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Since 1st March, 1999
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Selling scare

Speculations whether foreign health data were wrongly used to build up a scare in India and promote the interests of hepatitis B vaccine producers now turn to deep suspicions. Correspondence between medical experts, including letters published last week in the international journal Health Economics, bolster the claim of some doctors that India is being coaxed into introducing a vaccine that the public-funded health system may not need and cannot really afford.

The correspondence, specifically, hints that the drive to introduce the hepatitis B vaccine into the nation’s universal immunisation programme may have been fuelled by an exaggerated estimate of the deaths caused by the hepatitis B virus in India.

In letters to the journal, Dr Jacob Puliyel, head of paediatrics at the St Stephen’s Hospital in New Delhi, has reiterated his concerns that data from Taiwan were, without justification, used to exaggerate the risk from hepatitis B in India.

Suggestions to introduce the hepatitis B vaccine in the immunisation programme hinged on a figure of 250,000 deaths each year from an infection of the virus in India. Dr Mark Miller, director of international epidemiology and population studies at the National Institutes of Health in the US, had claimed that the figure was arrived at through a complicated model.

But when asked by Puliyel to reveal the assumptions used in the model to derive the figure, Miller conceded that “there are major limitations from extrapolations from the limited available studies at the time on hepatitis mortality in developing countries.” He has also said that “countries should conduct their own analyses to formulate their own conclusions”.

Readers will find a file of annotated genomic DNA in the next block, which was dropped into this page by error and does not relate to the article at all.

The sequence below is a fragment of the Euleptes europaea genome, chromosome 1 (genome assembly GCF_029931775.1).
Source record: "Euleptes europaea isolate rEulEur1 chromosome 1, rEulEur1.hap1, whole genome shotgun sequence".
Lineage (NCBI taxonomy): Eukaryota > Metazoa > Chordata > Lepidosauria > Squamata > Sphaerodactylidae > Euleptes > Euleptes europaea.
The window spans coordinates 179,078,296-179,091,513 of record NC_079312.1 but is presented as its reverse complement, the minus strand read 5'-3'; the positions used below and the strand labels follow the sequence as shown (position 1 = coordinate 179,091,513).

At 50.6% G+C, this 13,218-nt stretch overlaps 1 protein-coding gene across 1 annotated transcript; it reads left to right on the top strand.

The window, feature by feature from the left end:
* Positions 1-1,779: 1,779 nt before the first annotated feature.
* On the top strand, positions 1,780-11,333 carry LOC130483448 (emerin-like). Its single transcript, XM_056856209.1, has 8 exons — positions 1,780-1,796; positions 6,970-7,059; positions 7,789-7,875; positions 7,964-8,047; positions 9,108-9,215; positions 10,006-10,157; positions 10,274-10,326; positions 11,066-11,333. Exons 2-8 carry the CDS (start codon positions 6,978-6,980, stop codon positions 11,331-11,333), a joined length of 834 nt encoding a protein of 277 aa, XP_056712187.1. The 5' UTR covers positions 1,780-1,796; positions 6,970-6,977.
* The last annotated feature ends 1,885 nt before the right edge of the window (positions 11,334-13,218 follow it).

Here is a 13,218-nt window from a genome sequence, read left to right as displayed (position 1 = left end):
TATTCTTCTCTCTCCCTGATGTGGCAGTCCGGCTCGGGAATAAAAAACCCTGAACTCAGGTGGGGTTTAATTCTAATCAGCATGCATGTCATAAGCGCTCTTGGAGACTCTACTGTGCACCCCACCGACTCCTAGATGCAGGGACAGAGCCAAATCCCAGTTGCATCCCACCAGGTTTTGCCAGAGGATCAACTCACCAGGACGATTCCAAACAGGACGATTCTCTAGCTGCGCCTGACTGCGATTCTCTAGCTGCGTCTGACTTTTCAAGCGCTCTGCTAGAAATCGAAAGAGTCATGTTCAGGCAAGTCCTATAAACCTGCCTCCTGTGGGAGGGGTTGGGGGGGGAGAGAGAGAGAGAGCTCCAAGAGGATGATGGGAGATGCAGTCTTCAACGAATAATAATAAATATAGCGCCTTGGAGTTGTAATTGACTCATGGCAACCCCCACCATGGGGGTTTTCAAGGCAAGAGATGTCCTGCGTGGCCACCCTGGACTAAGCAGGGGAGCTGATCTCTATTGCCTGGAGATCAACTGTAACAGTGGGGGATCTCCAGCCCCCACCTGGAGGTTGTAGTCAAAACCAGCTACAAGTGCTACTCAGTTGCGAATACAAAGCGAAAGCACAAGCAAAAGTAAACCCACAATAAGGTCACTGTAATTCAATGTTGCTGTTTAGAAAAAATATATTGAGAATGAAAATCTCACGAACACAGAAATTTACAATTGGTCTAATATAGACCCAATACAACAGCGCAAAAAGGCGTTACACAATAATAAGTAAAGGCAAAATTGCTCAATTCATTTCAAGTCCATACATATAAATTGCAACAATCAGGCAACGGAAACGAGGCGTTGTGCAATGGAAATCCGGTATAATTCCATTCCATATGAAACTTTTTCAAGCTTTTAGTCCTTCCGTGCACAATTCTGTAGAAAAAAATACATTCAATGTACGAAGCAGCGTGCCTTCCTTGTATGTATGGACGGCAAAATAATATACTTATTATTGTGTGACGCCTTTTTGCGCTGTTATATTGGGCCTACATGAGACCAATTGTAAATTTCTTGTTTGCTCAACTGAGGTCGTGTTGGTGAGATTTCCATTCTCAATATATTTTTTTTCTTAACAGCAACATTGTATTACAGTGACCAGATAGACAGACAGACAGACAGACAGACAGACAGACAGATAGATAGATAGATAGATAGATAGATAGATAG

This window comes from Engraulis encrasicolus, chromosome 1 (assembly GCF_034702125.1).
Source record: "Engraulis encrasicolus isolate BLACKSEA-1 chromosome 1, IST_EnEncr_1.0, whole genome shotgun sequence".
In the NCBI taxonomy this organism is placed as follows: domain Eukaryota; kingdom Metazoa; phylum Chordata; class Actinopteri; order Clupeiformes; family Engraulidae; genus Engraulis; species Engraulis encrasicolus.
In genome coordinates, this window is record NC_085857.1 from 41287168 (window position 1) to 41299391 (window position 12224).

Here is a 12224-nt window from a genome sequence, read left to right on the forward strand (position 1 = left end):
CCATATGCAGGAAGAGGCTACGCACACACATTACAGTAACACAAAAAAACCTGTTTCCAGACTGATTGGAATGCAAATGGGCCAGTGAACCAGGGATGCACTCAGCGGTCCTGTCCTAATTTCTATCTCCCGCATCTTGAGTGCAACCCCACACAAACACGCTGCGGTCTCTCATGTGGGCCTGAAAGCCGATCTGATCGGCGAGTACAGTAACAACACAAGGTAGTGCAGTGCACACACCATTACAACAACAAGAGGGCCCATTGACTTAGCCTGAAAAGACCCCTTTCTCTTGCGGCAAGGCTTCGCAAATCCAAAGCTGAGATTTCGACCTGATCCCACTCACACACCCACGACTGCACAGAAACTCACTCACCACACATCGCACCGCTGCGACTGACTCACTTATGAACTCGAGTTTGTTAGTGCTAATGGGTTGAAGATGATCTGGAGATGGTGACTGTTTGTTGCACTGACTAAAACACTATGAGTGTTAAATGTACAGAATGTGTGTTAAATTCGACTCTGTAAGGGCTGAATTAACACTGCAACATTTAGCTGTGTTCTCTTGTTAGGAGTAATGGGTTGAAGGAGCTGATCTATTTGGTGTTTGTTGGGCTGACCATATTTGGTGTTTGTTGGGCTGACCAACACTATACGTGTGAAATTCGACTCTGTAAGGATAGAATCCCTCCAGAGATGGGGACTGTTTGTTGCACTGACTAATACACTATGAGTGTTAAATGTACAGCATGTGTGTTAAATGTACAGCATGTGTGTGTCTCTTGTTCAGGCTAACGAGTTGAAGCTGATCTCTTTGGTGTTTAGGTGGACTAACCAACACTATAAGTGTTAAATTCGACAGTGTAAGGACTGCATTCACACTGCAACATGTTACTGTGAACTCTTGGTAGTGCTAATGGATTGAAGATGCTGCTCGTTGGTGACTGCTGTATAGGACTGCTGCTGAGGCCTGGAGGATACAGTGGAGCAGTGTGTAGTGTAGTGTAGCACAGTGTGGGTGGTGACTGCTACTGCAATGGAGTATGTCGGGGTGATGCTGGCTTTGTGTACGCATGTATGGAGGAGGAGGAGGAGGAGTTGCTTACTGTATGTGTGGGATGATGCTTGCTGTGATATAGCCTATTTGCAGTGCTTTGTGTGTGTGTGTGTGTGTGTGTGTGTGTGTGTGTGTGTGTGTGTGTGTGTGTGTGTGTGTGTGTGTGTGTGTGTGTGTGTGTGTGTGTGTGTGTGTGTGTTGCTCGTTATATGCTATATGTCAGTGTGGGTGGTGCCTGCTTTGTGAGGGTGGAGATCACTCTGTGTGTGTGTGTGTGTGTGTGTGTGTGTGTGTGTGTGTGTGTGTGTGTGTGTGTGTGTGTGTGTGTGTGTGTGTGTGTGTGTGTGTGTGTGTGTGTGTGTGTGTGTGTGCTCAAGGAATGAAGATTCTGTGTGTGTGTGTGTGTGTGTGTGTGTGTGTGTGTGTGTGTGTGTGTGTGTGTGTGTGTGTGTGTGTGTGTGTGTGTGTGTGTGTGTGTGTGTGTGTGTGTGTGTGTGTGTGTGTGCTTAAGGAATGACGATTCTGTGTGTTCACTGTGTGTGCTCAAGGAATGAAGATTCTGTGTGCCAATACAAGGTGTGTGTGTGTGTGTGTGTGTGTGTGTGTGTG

The correspondence may come as a vindication for Indian doctors — and Puliyel is at the vanguard of this group which has long been campaigning for rational decisions in public health funding.

The figure of 250,000 emerges from the inappropriate extrapolation of Taiwanese data on India. Data available with the Indian Council of Medical Research (ICMR) suggest that the figure may be closer to 5,000. In other words, the policy on hepatitis B vaccine was influenced by a figure blown up 50-fold.

The correspondence not only hints at a conspiracy to push vaccines into the public health programmes of poor countries, but also puts a big question mark on the process of policy-making here. Are assertions from foreign medical experts or international funding organisations more credible than words of caution from local experts?

Any proven and safe vaccine should be available to those who can afford it. But public-funded programmes often involve hard decisions. Policy-makers should conduct cost-benefit analyses before they divert scarce resources from other health programmes into a new vaccine.

A cost-benefit analysis based on an exaggerated estimate only means that the policy-makers have been taken for a ride.

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